Archive for the ‘election’ Category

Selective scandal coverage is a disservice

- April 8th, 2011

Bloc Quebecois Gilles Duceppe (bottom right), Liberal Party Michael Ignatieff (bottom left), NDP Jack Layton (top left) and Prime Minister Stephen Harper (top right). CHRIS ROUSSAKIS/ QMI Agency

Who knew that the most pressing issue facing the country was whether the Conservative Party of Canada checked the Facebook statuses of people coming to their rallies to see if they are friends with other politicians.

I’m not saying the Tory tactics are right, in fact it was one of our family of papers, the London Free Press, that started the ball rolling on this. In essence, we broke the story and the rest of the media ran with it.

And how have they run with it.

Almost all other issues were put aside while reporters following Prime Minister Stephen Harper’s election tour quizzed the PM and tried to force an apology. They got one Thursday.

Questions about his plans for a cap-and-trade system, the economy and Quebec’s rejection of federalist parties were all vetoed so that we could get to the bottom of Facebookgate. Oh, and there were no questions about Canada sending more troops to Libya.

What is interesting is that while there has been plenty of pick-up on the story we started with the Facebook flap, other media outlets ignored another part of our story that ran on Tuesday.

“When Ignatieff was here last week, the RCMP got physical with two Free Press reporters, even elbowing a pregnant reporter in the stomach. Told she was pregnant, the male Mountie said: ‘That’s what you get for rushing a bodyguard.’ ”

I’m sure you’ve seen the headlines and watched the nightly indignant reports on Ignatieff’s goons roughing up reporters.

What’s that? You haven’t seen any reports like that?

I wonder why?

It’s not like the media hasn’t been tough on Jack Layton. In between snide tweets, the NDP leader has had to deal with claims that his schedule was slower than the other leaders because of his fragile health. Of course that’s not true. Layton’s schedule has been as busy as the other two federalist leaders and he’s covered the same ground.

It’s almost like some reporters are trying to kick the cane out from Jack as he walks by.

Meanwhile it’s all hugs at the Big Red Tent.

On Wednesday, we found out from the NDP that the Liberals had a candidate in Quebec who referred to Native Canadians as “featherheads” and belonged to a white rights group. He had been the candidate since August 2009 but was booted quickly.

We also found out that the Liberals have a candidate in Vancouver who was convicted of drunk driving in 2003. Given how Ignatieff has made it clear he doesn’t believe in criminal rehabilitation for former Harper aide Bruce Carson, you would think he would have something to say. Not really.

You also might think that with two candidates in trouble you’d have seen headlines on Thursday morning that declared the Liberals had racist, drunk-driving candidates.

No, those issues weren’t on any of the front pages, but the Toronto Star did put the Facebook flap back on the front page. Top story, above the fold.

Stories on Liberal woes were downplayed.

I’d rather see election coverage focus on policy. What would each of the leaders do if elected? How would they change Canada?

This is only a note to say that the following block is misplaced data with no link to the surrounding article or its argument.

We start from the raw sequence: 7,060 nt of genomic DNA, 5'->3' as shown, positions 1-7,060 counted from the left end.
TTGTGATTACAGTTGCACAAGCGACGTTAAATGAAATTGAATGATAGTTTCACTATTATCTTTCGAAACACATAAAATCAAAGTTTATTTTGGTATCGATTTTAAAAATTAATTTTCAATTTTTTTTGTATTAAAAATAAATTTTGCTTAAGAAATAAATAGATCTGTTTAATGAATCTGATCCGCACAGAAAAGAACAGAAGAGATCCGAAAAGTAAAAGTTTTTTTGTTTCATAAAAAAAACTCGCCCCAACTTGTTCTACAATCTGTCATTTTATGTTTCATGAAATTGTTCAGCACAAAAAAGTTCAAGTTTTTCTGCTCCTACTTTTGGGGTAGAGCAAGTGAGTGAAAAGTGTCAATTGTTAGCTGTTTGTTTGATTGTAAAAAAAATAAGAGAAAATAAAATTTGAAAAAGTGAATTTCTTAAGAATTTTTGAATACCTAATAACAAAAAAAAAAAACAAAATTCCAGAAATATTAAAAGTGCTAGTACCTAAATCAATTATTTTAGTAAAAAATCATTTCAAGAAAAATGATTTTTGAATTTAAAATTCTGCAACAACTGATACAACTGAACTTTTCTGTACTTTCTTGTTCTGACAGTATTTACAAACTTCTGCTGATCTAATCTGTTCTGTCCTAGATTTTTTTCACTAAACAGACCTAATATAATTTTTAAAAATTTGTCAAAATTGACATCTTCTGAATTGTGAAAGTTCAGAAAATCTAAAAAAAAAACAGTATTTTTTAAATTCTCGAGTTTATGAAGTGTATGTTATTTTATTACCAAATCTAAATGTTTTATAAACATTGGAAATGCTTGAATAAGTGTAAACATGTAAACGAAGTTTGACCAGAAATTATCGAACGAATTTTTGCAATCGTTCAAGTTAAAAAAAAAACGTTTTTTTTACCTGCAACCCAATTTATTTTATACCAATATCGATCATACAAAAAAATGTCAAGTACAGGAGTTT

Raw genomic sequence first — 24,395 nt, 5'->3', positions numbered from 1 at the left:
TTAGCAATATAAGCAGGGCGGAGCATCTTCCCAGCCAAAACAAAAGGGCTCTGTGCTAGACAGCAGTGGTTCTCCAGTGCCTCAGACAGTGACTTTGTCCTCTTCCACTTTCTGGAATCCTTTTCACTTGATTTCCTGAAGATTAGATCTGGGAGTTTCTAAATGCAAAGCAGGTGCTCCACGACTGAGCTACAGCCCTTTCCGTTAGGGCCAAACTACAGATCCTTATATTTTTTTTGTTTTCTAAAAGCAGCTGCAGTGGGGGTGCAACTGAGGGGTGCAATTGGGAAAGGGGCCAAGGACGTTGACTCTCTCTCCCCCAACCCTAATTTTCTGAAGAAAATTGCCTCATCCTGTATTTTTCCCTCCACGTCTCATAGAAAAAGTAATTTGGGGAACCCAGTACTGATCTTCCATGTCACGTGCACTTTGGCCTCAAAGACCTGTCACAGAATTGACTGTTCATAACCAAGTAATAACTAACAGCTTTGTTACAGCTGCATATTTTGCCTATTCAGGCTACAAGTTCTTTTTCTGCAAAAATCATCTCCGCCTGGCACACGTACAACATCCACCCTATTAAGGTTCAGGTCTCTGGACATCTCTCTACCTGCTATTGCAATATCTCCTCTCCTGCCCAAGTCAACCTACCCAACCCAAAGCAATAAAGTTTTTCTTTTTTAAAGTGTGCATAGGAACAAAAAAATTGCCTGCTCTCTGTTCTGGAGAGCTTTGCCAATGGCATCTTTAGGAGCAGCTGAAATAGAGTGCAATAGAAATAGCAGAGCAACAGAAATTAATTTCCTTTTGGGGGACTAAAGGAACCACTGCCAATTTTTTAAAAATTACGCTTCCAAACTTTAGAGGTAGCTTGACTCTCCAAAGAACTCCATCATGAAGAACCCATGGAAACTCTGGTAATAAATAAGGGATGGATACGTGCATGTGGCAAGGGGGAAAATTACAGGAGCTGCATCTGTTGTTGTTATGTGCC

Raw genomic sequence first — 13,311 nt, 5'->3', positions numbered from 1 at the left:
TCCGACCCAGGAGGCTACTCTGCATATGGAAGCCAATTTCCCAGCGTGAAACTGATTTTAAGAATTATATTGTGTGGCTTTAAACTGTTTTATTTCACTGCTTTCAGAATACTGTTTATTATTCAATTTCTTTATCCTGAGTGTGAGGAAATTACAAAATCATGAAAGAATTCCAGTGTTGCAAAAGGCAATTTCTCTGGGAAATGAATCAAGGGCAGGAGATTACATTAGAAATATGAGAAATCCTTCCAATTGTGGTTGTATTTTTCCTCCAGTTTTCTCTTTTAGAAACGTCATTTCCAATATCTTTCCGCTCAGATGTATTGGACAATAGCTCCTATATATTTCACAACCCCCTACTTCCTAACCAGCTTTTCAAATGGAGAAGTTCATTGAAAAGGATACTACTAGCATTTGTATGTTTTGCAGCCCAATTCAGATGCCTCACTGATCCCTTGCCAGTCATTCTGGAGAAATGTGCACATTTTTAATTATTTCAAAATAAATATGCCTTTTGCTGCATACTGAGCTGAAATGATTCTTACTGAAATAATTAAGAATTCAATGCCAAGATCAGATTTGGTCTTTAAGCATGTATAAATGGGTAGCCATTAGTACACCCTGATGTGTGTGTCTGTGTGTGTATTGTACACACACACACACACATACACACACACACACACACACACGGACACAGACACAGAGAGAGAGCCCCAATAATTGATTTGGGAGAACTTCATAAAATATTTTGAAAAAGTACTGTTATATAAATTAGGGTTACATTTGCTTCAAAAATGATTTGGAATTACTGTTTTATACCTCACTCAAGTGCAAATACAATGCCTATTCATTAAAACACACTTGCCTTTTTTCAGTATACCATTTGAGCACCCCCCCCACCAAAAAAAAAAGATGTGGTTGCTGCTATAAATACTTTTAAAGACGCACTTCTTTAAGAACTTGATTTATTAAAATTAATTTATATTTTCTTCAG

But if media outlets plan on running story after breathless story about the latest mini-scandal, then it should happen on all the campaigns.

That’s not happening right now and Canadians are poorer for it.

Poverty vs low income

- April 6th, 2011

The Liberals are furious at the Conservative candidate trying to topple their own MP in Ajax-Pickering, Mark Holland.

The Conservative candidate’s crime was saying that we don’t have third-world poverty in Canada.

Take a look at the video.

Now of course the claim that someone is living on less than $2 a day with 8 children is pure rubbish.

Assuming that the woman claiming this level of poverty has all 8 children under the age of 18, she would be receiving almost $3,000 a month in government assistance. Here’s the online calculator.

CCTB online calculation results


Basic monthly amount $945.66
National Child Benefit Supplement monthly amount $1,207.00
Ontario Child Benefit Monthly Amount $733.33
Total monthly amount $2,885.99

This calculation doesn’t count the $100 per month that the mother would receive if any of the children were under the age of six.

There would also be GST rebates every three months to the tune of $387 and because the woman lives in Ontario a $585 payment every three months for the Ontario sales tax or HST rebate.

This of course doesn’t include any social assistance payments. Now of course the woman said she doesn’t get Employment Insurance payments because she was fired and asks if that is fair. Yes, it has always been considered fair. If you are let go because of job cuts or a plant closing you get EI. If you are fired with cause you do not get EI payments, it’s always been that way.

So I have to ask, was this woman telling the truth? Because if the government’s own calculations are correct she’s eligible for $38,519.88 per year. That works out to $105 per day.

Alexander is right, we don’t have poverty in Canada on the level that the World Bank deals with. Do we have low income? Yes. Can you compare our poverty to the third world? No.

Coalition, journalists and Divine Revelation

- April 3rd, 2011

Bloc Quebecois Gilles Duceppe (bottom right), Liberal Party Michael Ignatieff (bottom left), NDP Jack Layton (top left) and Prime Minister Stephen Harper (top right). CHRIS ROUSSAKIS/ QMI Agency